Are You Waiting or Preparing?

I have had the opportunity to spend over 20 years playing or coaching sports from T-ball to college. My focus was always football but I had the opportunity to play baseball, basketball, and track in high school. I spent a short time in college playing football as well. As a player I was able to be surrounded by a great support system which provided the framework to be successful. In the end I had to do the work and I was the one who controlled my level of success.

You are probably wondering what this has to do with preparedness and response. The question for you is, are you waiting or preparing? One day in high school I went to the weight room and was not putting forth much effort. I don’t remember the reason why, but what my coach said to me that day has stuck with me ever since. He told me I didn’t have to be there and to stop wasting everyone’s time. The next part is what I remember the most. He said “Every day you have a choice. You can choose to get better or get worse.” He went on to say “No one ever stays the same. If you stay the same and your opponent gets better, you just got worse.”

Taking these words to the realm of CERT, preparedness, and response I was thinking. Are we waiting for something to happen or are we preparing? Let me illustrate using a small scale example. It is winter and a person buys a set of chains for their vehicle. They carry them into the mountains but don’t take the time to practice putting them on. I see this as someone who is waiting for something to happen. They had the tools but didn’t take the time to get better. The other individual buys the chains, opens them and practices putting them on. They are put back in the package and they go on the same trip.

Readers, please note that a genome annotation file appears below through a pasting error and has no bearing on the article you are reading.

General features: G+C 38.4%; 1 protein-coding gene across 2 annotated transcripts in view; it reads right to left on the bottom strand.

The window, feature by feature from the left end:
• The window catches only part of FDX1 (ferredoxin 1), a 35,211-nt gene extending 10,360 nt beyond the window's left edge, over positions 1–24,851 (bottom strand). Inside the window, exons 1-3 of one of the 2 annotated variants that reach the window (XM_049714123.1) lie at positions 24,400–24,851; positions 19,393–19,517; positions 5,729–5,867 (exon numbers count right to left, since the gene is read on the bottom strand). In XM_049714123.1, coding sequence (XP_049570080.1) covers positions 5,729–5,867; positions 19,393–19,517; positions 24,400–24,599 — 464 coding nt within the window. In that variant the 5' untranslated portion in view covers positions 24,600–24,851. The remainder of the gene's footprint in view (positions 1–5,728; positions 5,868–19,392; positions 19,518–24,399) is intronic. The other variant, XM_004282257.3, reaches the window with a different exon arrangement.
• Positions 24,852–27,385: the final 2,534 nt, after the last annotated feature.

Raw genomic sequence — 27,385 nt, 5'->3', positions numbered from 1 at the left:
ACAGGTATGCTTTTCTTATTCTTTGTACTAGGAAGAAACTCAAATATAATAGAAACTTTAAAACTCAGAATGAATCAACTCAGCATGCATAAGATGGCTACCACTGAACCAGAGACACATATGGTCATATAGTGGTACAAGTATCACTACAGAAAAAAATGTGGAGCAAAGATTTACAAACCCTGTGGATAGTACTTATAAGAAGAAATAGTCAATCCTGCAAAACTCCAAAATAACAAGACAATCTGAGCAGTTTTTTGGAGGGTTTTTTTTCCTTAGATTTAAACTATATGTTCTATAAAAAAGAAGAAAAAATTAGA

Both indviduals stop at a chain area and begin to put the chains on. It is cold. The person who prepared is able to get them on with cold fingers and bulky clothing. They knew what to do and practiced it. The other individual is in the cold reading the directions trying to make them fit but they don’t know if they are doing it right. Their stress level increases, frustration sets in, and they have to take a break to regroup. This person got worse.

We can make this fit any situation in our personal or professional settings. Every day we are faced with opportunities to get better or get worse. In the CERT setting ask yourself if your first aid certification is current? Are you able to communicate without your cell phone? Are your supplies current? What skills do you feel you need to refresh?

I encourage you to find opportunities to expand your knowledge base or increase your level of training. You are welcome to sit in on CERT sessions as a way to refresh skills. Take classes from other sources like the Red Cross. Teach someone else a new skill.

The reality is everyone’s situation is different. Everyones’ time and resources are different. What I want you to ask yourself is, when you are in a situation where your skills, training, abilities, and knowledge are needed would you rather have gotten better or worse?